4

I have my dotfiles synchronized on github which is a current practice.

As I use several machines I want to be able to have some part of my configuration not synched on my github repo. To do so I added these lines in my synched .vimrc:

let $MYLOCALVIMRC = $HOME . "/.local.vim"
if filereadable($MYLOCALVIMRC)
    source $MYLOCALVIMRC
endif

Which allows me to add some configuration to ~/.local.vim which isn't synched.

This works well but now I'd like to extend that to the plugins: I'd like to have some plugins only loaded on some machines.

I'm using vim-plug as my plugin manager and it is not possible to call plug#begin('~/.vim/plugged') and plug#end() several times. Even when changing the directory of plug#begin().

The only solution I could imagine was to use a second plugin manager for the local vimrc but it is pretty ugly and I think that it might create some conflicts on the runtime path.

TL;DR Is it possible, using a plugin manager, to load some plugins in a .vimrc file and some other plugins in a local configuration file sourced by the first .vimrc?

  • Why not just build up a list of plugins to load, and then load them in a for loop at the end of .vimrc? Surely your plugin manager supports loading a function via a function call? – jpaugh May 7 '16 at 1:32
  • @jpaugh because that would mean modifying my vimrc on each of the different machines, which would imply some additional operations when pushing/pulling my dotfiles from my git repo. I agree that they are minor operations but with this method it is totally transparent. – statox May 7 '16 at 10:15
  • Wait, I think I'm missing something. I thought you wanted to have a separate .local.vim for each machine? You could add to the plugins list in the local file, then load them all in the main .vimrc. Creating the plugin list, and loading all plugins would happen in the .vimrc, but running the local script in between would give it the chance to modify the list of plugins. – jpaugh May 7 '16 at 15:12
  • I'm not sure I understand what you mean: in your first comment you suggested adding lines to my vimrc which is not what I want. Now you suggest adding lines to a local.vimrc which is indeed what I want and what the solution of VanLaser says. I also don't understand what you mean with the for loop (I know what a for loop is but I don't understand what you want to do with it) – statox May 7 '16 at 18:39
  • Yes. If you set up an (empty) list of plugins to load in your .vimrc file, the call the machine-local script, then that script can add whatever it want to that list. Each local script could add something different, and the .vimrc would treat it the same way in each case. Finally, the main .vimrc would load the plugins mentioned in the list. Does that make sense? – jpaugh May 8 '16 at 5:05
2

(I haven't tested this)

You could use another local file, that contains exclusively Plug ... commands. The main vimrc would load this, inside the plug#begin - plug#end section. Something like:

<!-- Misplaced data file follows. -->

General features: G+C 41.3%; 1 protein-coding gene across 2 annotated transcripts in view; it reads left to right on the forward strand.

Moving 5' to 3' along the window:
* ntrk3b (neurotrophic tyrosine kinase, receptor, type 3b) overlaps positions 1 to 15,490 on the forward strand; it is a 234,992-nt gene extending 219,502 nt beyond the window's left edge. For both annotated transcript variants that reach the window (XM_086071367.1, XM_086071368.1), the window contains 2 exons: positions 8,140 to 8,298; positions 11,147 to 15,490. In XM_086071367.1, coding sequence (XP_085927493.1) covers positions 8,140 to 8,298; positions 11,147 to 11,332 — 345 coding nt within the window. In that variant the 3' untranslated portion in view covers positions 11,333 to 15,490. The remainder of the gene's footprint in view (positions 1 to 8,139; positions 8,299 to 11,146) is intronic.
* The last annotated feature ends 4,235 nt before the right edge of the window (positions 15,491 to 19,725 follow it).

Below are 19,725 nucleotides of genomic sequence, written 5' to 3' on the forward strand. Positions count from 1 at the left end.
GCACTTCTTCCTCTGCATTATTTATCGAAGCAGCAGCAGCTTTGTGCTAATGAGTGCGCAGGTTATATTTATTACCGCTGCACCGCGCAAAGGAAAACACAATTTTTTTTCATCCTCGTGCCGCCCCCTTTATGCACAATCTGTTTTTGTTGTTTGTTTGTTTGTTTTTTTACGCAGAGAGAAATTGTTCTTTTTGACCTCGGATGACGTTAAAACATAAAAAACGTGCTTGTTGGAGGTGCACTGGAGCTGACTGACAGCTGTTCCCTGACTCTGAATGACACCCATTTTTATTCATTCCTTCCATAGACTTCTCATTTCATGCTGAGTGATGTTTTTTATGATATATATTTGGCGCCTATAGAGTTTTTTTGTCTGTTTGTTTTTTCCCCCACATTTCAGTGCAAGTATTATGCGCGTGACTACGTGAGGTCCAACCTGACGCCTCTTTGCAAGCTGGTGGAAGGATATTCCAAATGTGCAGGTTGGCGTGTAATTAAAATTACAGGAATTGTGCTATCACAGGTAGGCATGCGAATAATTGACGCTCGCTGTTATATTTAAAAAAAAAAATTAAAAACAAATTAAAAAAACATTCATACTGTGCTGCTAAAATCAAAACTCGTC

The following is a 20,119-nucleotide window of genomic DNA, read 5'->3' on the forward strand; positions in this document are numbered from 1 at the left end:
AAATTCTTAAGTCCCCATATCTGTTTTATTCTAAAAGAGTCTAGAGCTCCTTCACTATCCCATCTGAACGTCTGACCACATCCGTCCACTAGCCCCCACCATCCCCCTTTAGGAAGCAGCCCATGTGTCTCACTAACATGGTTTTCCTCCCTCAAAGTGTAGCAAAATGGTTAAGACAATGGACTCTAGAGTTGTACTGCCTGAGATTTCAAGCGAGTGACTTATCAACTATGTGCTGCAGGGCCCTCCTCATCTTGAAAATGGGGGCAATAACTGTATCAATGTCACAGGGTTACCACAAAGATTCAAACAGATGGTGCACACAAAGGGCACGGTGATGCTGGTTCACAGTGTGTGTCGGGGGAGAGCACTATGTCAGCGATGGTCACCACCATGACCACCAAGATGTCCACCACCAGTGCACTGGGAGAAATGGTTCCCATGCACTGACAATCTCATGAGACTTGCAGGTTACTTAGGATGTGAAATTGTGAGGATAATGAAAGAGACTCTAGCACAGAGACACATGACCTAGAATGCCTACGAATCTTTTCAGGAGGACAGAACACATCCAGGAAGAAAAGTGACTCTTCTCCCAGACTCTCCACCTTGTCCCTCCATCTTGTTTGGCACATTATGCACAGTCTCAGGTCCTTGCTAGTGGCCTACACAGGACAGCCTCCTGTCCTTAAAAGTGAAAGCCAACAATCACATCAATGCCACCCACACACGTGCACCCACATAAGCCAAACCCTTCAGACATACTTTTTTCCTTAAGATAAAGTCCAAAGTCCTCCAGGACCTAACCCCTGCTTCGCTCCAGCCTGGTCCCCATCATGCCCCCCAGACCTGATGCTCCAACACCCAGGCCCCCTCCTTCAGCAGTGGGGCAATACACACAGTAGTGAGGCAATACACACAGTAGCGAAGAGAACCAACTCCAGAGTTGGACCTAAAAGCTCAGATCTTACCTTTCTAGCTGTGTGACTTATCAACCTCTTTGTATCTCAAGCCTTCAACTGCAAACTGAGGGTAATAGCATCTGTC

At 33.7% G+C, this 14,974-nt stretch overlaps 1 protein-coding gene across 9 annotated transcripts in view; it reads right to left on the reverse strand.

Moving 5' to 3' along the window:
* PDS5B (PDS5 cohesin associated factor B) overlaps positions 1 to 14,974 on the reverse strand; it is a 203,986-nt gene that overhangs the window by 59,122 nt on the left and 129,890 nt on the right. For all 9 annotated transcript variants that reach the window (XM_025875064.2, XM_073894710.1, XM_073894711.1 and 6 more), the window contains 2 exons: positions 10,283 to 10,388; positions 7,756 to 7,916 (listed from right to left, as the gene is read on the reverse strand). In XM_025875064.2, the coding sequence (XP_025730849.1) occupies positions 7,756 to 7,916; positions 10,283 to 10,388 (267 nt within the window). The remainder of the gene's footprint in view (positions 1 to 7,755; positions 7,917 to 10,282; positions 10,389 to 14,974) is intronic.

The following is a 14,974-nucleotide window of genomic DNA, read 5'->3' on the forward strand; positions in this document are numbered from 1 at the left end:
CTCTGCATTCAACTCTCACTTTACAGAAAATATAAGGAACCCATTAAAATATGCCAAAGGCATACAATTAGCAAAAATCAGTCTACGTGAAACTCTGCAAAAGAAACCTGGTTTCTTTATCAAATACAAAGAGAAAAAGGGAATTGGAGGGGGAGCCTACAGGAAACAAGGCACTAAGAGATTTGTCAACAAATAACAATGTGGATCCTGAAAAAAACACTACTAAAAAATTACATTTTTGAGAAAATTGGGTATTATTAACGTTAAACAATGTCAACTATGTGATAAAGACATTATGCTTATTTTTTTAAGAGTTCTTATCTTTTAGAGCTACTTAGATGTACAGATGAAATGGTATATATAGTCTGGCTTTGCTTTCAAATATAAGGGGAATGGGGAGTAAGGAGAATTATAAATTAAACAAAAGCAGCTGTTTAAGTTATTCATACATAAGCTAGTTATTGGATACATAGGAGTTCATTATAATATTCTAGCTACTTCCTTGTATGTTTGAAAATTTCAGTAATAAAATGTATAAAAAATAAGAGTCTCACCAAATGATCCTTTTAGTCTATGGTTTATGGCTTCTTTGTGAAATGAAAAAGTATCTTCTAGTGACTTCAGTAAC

let $MYLOCALPLUGINS = $HOME . "/.local.plugins.vim"

plug#begin('~/.vim/plugged')
Plug '...'

" load local plugins
if filereadable($MYLOCALPLUGINS)
    source $MYLOCALPLUGINS
endif

Plug '...'
plug#end()

let $MYLOCALVIMRC = $HOME . "/.local.vim"
if filereadable($MYLOCALVIMRC)
    source $MYLOCALVIMRC
endif

Alternatively (and simpler), just move the $MYLOCALVIMRC creation above plug#begin, and load the extra (locally-used) plugins directly in the main vimrc, on condition that this local vimrc exists:

let $MYLOCALVIMRC = $HOME . "/.local.vim"

plug#begin('~/.vim/plugged')
Plug '...'

" load local plugins HERE
if filereadable($MYLOCALVIMRC)
    Plug '...'
    Plug '...'
endif

Plug '...'
plug#end()

if filereadable($MYLOCALVIMRC)
    source $MYLOCALVIMRC
endif
  • Sourcing another file between plug#begin() and plug#end() is pretty simple but on first tests it seems like its working, thanks! Also I'm not sure I understand what you exactly mean on your alternative solution. – statox Sep 12 '15 at 23:30
  • You're welcome :) Re: alternative, I added an example to the answer. – VanLaser Sep 12 '15 at 23:38
  • Oh I get your example now but the interesting point with the local file is that my "local" plugins are not synched on github, if I write them directly in the versionned .vimrc I'll find them on my other machines (even if they are not sourced). – statox Sep 12 '15 at 23:41
  • If the plugins are "truly" local (e.g. you are making your own plugins, experimental etc.), you don't need Plug (while you can use it) - simply add your path to the runtimepath in your local vimrc. – VanLaser Sep 14 '15 at 9:43
  • 1
    You're right for this point. But I didn't expressed myself clearly: I meant if I create a if in my vimrc which checks if a file exists to install some plugins , the content of this if (i.e. The plugins I want only on this machine, i.e. The lines Plug '. ..' ) will still appear in my vimrc which isn't convenient. Anyway I've been testing your first solution for some days and it is exactly what I was looking for so I'm accepting your answer. Thanks again :-) – statox Sep 14 '15 at 22:42

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